At the end of the first visit this is where we were. I had never ended a session with something that seemed so unfinished – but I was excited to see it progress.

Shading laid in – a hand suspended in air.

Serene had warned me that legs heal differently than arms. At the end of the third day I was one hurting unit – but I loved what I saw healing on my leg. I was scheduled to attend a trade show in Las Vegas in February so I scheduled an appointment for the day before.

Once again I brought my camera to document the process from my unique angle.

I love how some machines have this steam punk look.

Color palette for session two

Inked Serene inking me

The details started really coming together. Laying on my side I held my camera up to see what was happening on my leg.

The details of a club sandwich

My view of the progress

Here’s where we ended up after the second session – between the two sessions we have about 12 hours in this piece.

My leg after session 2. Serene photographed this one for her book.

The detail of Rosie’s face – almost painterly

I still have a session left to add the fine detail. Buttons, stitching, highlights. Meanwhile, I’m enjoying Rosie – taking her out and about.

Rosie on the trail

Recently I took my Rosie to meet the Original.

My Rosie at THE Rosie

I know it might sound extreme to tattoo a favorite painting onto your skin. I like my ink to be meaningful personally and it is, but more importantly it is personally transformative. I have always been a bit self-conscious about my appearance, never quite comfortable in my own skin. My tattoos have become my favorite thing about my appearance. I look in the mirror and I love my skin. I have claimed it as my own after decades of not liking my freckles, my pink skin, my shape. I own it.

As Rosie approaches completion, I am beginning to think about what’s next. I’ve thought about Van Gogh’s Starry Night, Maybe a mirrored Michelangelo’s Isaiah or some of my own photography. Maybe another Rockwell….

Rockwell’s Tattoo Artist – My next tattoo?

36 thoughts on “Rosie and Me

  1. Pingback: Chalk and Awe Part 2 | unwrappingmommy

  2. I love this so much. I am a huge Rockwell fan, and his American Chronicles exhibit was here in Dayton almost 2 years ago. I was lucky enough to be invited to a private showing before it opened, and I must say that it was an emotional experience. Thank you so much for sharing your “meeting” with Rosie, and your process of adding her to your collection. I hope to make it south to meet her one day as well.

    • I got to see American Chronicles when it was at Crystal Bridges – it was amazing to see so much of his work in one place and to get a sense of his inspirations. Rosie is a large piece you get to see her someday!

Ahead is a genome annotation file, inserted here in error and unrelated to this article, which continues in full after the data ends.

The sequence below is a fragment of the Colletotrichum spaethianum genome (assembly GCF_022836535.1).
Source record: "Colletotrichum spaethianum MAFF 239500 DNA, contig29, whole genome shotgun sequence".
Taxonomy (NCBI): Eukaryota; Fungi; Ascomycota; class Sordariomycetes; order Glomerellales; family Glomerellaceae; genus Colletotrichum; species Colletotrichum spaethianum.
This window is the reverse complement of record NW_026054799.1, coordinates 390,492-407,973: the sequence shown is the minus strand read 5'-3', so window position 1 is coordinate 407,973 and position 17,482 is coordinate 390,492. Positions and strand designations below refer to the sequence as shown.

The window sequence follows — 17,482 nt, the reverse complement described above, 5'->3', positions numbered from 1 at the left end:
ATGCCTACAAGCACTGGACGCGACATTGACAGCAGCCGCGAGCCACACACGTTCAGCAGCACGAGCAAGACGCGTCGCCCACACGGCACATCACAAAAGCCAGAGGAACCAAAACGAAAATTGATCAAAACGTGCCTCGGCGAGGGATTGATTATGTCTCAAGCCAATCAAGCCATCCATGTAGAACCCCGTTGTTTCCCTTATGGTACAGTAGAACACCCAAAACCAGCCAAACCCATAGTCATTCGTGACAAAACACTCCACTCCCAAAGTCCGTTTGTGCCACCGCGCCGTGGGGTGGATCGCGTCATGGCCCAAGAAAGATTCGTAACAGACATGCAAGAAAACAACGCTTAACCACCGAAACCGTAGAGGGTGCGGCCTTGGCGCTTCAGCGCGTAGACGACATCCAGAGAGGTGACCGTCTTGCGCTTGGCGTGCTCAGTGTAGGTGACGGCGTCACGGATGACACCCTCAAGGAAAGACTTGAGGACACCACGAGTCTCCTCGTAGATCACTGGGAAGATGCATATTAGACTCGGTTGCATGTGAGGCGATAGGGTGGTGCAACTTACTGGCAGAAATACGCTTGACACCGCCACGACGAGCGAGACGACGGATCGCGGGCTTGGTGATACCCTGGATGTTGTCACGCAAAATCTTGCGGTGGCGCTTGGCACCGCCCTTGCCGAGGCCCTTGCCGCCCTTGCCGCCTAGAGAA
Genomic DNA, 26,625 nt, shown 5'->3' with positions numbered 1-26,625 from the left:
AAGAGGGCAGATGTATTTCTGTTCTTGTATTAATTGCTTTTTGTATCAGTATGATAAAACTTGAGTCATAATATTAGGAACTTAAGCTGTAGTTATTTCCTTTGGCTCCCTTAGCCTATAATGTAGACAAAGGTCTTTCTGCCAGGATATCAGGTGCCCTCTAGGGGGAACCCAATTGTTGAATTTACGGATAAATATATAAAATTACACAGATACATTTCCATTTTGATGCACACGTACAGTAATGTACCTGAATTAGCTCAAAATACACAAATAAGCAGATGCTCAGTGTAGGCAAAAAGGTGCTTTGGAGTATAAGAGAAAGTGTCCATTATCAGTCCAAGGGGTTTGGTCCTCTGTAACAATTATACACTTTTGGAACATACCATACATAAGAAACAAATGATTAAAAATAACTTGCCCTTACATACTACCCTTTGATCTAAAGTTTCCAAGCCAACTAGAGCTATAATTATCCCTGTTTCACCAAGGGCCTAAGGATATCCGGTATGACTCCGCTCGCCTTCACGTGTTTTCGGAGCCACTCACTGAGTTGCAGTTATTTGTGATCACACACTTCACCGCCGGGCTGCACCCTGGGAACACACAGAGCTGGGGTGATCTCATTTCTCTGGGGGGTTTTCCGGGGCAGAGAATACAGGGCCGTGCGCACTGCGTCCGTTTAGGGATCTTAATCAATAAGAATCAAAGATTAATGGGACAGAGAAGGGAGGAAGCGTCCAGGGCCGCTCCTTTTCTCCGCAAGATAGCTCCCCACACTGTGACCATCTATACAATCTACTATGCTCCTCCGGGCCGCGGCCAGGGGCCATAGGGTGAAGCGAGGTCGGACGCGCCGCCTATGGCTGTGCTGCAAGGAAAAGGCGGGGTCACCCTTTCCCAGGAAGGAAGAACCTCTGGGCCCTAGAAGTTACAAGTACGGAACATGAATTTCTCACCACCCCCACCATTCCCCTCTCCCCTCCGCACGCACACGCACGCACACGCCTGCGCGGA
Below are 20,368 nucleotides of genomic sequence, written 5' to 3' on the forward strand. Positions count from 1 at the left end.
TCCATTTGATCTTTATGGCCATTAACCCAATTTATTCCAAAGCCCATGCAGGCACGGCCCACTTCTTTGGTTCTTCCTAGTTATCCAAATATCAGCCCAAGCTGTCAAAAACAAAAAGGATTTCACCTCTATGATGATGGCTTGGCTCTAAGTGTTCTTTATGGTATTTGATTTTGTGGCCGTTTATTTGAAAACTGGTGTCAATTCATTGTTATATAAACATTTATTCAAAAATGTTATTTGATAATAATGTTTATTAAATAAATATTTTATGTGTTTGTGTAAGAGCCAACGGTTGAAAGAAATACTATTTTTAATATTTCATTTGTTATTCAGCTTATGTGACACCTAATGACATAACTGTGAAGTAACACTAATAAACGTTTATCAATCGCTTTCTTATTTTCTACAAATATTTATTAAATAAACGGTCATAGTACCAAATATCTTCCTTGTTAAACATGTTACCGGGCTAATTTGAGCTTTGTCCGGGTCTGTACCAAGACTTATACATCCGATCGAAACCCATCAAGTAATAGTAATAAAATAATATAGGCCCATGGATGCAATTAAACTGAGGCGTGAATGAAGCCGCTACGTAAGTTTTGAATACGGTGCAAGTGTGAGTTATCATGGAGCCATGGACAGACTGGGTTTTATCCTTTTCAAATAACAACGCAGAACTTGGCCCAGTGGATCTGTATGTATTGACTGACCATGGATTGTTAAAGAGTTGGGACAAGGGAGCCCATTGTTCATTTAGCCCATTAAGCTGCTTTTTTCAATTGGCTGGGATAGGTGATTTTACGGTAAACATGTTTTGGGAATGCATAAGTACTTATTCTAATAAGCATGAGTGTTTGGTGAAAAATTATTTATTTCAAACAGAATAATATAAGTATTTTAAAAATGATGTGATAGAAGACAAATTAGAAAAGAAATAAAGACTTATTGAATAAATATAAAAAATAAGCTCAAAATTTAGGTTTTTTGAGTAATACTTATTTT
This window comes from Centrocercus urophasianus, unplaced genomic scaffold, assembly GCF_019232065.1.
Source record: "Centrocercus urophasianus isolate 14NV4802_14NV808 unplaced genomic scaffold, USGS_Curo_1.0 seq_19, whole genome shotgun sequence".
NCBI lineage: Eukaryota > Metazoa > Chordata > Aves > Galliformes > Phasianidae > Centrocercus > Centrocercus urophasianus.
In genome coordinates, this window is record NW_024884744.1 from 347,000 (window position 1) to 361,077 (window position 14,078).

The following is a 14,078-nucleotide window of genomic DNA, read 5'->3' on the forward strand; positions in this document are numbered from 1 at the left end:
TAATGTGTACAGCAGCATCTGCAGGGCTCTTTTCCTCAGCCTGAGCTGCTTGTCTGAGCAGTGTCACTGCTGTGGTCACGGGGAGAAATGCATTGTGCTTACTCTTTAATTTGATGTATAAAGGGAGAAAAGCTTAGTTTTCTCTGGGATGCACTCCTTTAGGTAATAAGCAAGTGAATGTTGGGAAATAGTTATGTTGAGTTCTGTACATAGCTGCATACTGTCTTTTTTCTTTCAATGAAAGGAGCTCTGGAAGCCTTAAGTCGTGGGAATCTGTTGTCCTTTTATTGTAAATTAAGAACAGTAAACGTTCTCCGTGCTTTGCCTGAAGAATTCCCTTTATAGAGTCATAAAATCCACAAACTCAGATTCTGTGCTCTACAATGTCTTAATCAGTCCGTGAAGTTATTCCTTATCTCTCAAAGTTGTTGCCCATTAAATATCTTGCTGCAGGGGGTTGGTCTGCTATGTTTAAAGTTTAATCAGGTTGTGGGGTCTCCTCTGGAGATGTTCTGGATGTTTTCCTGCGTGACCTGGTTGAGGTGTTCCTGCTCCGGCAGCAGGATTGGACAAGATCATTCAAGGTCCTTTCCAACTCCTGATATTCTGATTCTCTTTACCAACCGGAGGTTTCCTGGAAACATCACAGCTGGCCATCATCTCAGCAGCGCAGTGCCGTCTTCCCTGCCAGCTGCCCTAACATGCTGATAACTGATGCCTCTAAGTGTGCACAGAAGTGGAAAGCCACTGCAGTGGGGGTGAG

3. Your tats are the best I have ever seen! Really, all works of art, exquisitely executed as all tats should be. You should not only be comfortable in your skin, you should be proud to have such works of art with you at all times. I did not know that history of Rosie by Rockwell. I never understood why he was looked down upon either. But hey, we know who Norman Rockwell is today still and hmmm… that was ol’ what’s his name that threw him under the bus? I studied his work all the time as a kid and teenager, it breathed reality and life, still does.

    • I love my skin – it’s crazy how that happens. I think a lot of times people think it will be like on TV – something amazing in 20 minutes. Good work takes time. I think Rockwell was an American Treasure. I’m going to see an exhibit on his work next month.

      • That should be a gift to see. Yes, good work takes good time. In our increasingly hurry up world we lose sight of that. The Chinese used to pass carving projects down through the family, the same trunk or chest to continue to be carved by the next generation, knowing it would not be finished in their lifetime. Not that I think you should do that with your tats….

        • LOL – but what you are talking about, the trunk, a cathedral, anything that takes more than a lifetime – it’s so much more that a piece of art, it’s giving a generation the permission and purpose to create – I love that!

  4. Pingback: Rosie and Me – an Update | the eff stop

  5. Years ago, someone gave me The Saturday Evening Post coffee table book with all 323 Norman Rockwell covers in the full size! It weighs a ton. I was at an antique market once and found some of the prints rolled up in a tube. What a find! The faces in all of his illustrations are so expressive. I don’t have a favorite – I love them all.

    • Thanks, he is a favorite of mine. I love the photographs of his set ups – he staged all his scenes and worked from these hilarious photographs. I read once that Rosie wasn’t particularly happy with her portrayal – too bad, because I think she’s awesome.

      • I’ve always liked Rosie too. Well what women really likes her photos or in this case painting? I’m sure she wasn’t quite as “muscled” and that’s what she complained about. But the painting wouldn’t be the same without that look.

        • I agree, I think everyone finds fault in images of themselves, we look at the things we don’t like instead of the whole. I think she she’s strong and curvy – a real person – I like that Rockwell glorified our normal-ness.